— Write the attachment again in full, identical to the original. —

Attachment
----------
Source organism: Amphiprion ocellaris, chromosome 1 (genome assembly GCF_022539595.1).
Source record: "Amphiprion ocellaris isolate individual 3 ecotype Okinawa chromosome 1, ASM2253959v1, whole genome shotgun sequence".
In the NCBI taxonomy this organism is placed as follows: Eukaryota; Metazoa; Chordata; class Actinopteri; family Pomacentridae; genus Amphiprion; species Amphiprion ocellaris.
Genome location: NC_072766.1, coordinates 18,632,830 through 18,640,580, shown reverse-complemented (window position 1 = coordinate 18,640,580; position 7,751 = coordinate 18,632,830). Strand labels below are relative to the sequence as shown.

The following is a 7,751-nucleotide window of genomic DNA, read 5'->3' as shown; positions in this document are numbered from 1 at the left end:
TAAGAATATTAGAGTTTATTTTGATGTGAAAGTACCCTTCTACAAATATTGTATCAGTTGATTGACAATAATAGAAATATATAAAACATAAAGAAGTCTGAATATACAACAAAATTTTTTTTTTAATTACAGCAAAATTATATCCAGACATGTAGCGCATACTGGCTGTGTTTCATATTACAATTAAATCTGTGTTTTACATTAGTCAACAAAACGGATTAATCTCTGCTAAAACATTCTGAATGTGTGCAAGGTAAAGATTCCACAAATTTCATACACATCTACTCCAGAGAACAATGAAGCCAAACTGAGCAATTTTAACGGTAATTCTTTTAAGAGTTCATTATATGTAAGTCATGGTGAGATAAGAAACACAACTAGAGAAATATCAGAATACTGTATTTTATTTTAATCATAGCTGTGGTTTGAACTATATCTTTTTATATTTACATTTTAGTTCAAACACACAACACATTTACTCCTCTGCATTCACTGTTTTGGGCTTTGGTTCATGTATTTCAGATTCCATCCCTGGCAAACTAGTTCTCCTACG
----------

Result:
Source organism: Amphiprion ocellaris, chromosome 1 (genome assembly GCF_022539595.1).
Source record: "Amphiprion ocellaris isolate individual 3 ecotype Okinawa chromosome 1, ASM2253959v1, whole genome shotgun sequence".
In the NCBI taxonomy this organism is placed as follows: Eukaryota; Metazoa; Chordata; class Actinopteri; family Pomacentridae; genus Amphiprion; species Amphiprion ocellaris.
Genome location: NC_072766.1, coordinates 18,632,830 through 18,640,580, shown reverse-complemented (window position 1 = coordinate 18,640,580; position 7,751 = coordinate 18,632,830). Strand labels below are relative to the sequence as shown.

The following is a 7,751-nucleotide window of genomic DNA, read 5'->3' as shown; positions in this document are numbered from 1 at the left end:
TAAGAATATTAGAGTTTATTTTGATGTGAAAGTACCCTTCTACAAATATTGTATCAGTTGATTGACAATAATAGAAATATATAAAACATAAAGAAGTCTGAATATACAACAAAATTTTTTTTTTAATTACAGCAAAATTATATCCAGACATGTAGCGCATACTGGCTGTGTTTCATATTACAATTAAATCTGTGTTTTACATTAGTCAACAAAACGGATTAATCTCTGCTAAAACATTCTGAATGTGTGCAAGGTAAAGATTCCACAAATTTCATACACATCTACTCCAGAGAACAATGAAGCCAAACTGAGCAATTTTAACGGTAATTCTTTTAAGAGTTCATTATATGTAAGTCATGGTGAGATAAGAAACACAACTAGAGAAATATCAGAATACTGTATTTTATTTTAATCATAGCTGTGGTTTGAACTATATCTTTTTATATTTACATTTTAGTTCAAACACACAACACATTTACTCCTCTGCATTCACTGTTTTGGGCTTTGGTTCATGTATTTCAGATTCCATCCCTGGCAAACTAGTTCTCCTACG